Innovative Agriculture: A force for good child nutrition in Africa

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From the 2-6th September, Global Panel had the pleasure of attending and speaking at the annual African Green Revolution Forum (AGRF) conference hosted in Ghana. In reflection of this successful event, the First Lady of Ghana, Rebecca Akufo-Addo, in her role as Nutrition Champion, discusses the importance of well-functioning food systems to improve nutrition across the continent.

The First Lady of Ghana, Rebecca Akufo-Addo, speaking at AGRF 2019. Photo courtesy of Scaling Up Nutrition movement.


Accra, Ghana, September 20th 2019 – Ghana just hosted the African Green Revolution Forum conference (AGRF). Since the first event, which incidentally took place in Ghana in 2010, the AGRF has brought together delegates from across the world to share knowledge, stimulate innovative thought, and accelerate action on agriculture and food systems. This has led to new policies, fresh investment, novel collaborations and, most importantly a drive to attract more young people to agriculture and its related technologies.

Over the last few years, we have seen an increasing focus on the importance of nutrition in agriculture within the AGRF. In 2018 there was a specific call for governments, partners and donors to tackle malnutrition and stunting through producing quality food. As a nutrition champion for Ghana and the African Leaders for Nutrition (ALN) initiative, I strongly welcome this change in approach. For far too long, our continent has been associated with images of extremely malnourished children and, although we have seen an eight percent reduction in child stunting across Africa since 2000, absolute numbers have increased from 50.3 to 58.8 million. As my fellow ALN champion Dr Akin Adesina has previously stated, “stunted children today will lead to stunted economies tomorrow”. A leading cause of child mortality, poor nutrition also inhibits the intellectual and physical growth of our children, and their ability to successfully contribute to Africa’s future.

The Face of Malnutrition

We are also seeing growing numbers of overweight and obese children in Africa, the other face of malnutrition. Across Africa, 9.5 million children are currently overweight, with nearly a quarter of the world’s overweight children under five living in Africa. The World Health Organisation (WHO) have identified childhood obesity as one of the “most serious public health challenges of the 21st century”. Overweight and obese children are more likely to stay obese into adulthood and develop non-communicable diseases such as diabetes and cardiovascular diseases at a younger age.

The poor availability of safe, affordable and healthy diets lies at the heart of these unacceptable levels of child malnutrition. Our grand challenge now is to reconfigure food systems, so they deliver sustainable healthy diets and better child nutrition.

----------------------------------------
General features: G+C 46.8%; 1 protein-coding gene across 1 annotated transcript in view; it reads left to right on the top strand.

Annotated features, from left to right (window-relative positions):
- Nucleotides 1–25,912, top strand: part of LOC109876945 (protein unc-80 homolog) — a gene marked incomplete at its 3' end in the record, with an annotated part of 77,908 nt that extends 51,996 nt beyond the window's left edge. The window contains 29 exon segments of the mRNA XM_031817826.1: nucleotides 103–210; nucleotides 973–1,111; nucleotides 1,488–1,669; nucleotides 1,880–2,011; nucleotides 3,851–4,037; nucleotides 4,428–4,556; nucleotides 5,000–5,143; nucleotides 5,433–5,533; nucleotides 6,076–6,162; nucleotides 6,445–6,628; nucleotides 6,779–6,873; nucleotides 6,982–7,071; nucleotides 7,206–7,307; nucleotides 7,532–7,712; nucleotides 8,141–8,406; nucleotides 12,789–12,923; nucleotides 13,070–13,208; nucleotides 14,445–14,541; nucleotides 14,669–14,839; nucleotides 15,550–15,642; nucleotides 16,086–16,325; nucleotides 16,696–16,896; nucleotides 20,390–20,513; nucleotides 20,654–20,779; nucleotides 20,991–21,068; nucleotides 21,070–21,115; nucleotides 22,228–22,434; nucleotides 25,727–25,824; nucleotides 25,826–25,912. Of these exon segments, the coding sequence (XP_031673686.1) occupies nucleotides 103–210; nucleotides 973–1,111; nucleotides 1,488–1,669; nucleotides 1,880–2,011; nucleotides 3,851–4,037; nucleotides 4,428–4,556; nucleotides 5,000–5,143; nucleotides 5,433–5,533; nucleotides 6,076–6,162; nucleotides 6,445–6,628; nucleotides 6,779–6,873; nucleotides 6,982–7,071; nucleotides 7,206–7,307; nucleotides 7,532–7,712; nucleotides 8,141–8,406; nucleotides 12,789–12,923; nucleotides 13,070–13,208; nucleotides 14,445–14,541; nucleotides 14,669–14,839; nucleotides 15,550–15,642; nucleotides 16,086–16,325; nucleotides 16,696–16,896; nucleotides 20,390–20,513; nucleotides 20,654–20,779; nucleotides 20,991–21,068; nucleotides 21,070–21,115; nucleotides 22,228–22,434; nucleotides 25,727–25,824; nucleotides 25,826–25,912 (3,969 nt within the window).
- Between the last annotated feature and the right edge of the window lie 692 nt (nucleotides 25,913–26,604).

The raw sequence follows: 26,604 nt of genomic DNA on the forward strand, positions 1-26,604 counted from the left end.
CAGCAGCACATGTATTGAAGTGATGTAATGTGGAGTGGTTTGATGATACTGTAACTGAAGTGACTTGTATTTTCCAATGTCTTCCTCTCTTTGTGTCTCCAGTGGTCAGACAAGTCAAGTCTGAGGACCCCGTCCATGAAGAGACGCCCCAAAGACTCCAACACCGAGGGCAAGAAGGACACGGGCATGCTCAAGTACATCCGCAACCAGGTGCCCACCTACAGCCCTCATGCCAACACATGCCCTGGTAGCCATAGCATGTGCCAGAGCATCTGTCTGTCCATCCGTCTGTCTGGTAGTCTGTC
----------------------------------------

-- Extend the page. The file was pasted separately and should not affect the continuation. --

Fortunately, we have an African agricultural sector that has already shown it is willing and able to rise to grand challenges such as this. The need to adapt to the demand of growing populations, urbanization and climate change has seen a raft of new thinking in agriculture at the AGRF, from improved methods of agro-ecology that build on traditional knowledge, through to novel precision farming technologies to improve production efficiency and reduce crop loss.  These has been supported by effective policy and fiscal instruments.

Agriculture is a critical component of a food system that is being driven to produce more food as cheaply as possible, with less focus being put on child health and the environment. Farming practices that promote greater dietary diversity and better nutrient quality, alongside investments in the infrastructure to support sustainable food systems must be prioritised.

But all of this will require political support and investment throughout the continent, as well as effective partnerships and co-ordination between government, civil society and business.

Agenda for Nutrition

The 2030 Agenda for Sustainable Development provides a ready-made template for this harmonization and coordination. As the Global Panel on Agriculture and Food Systems for Nutrition has already shown, well-functioning, sustainable food systems that provide nutritious diets are critically important in accelerating the progress of at least twelve of the seventeen Sustainable Development Goals.

Agriculture and sustainable food systems that deliver better diets are critical not only for child nutrition, but also to humanity’s collective development and wellbeing.

I believe the time has come for us to deal a definitive blow to malnutrition in Africa. Let us all work together to achieve this vision for ourselves, and for our continent.

The printed version of this article was published by The Daily Graphic in Accra, Ghana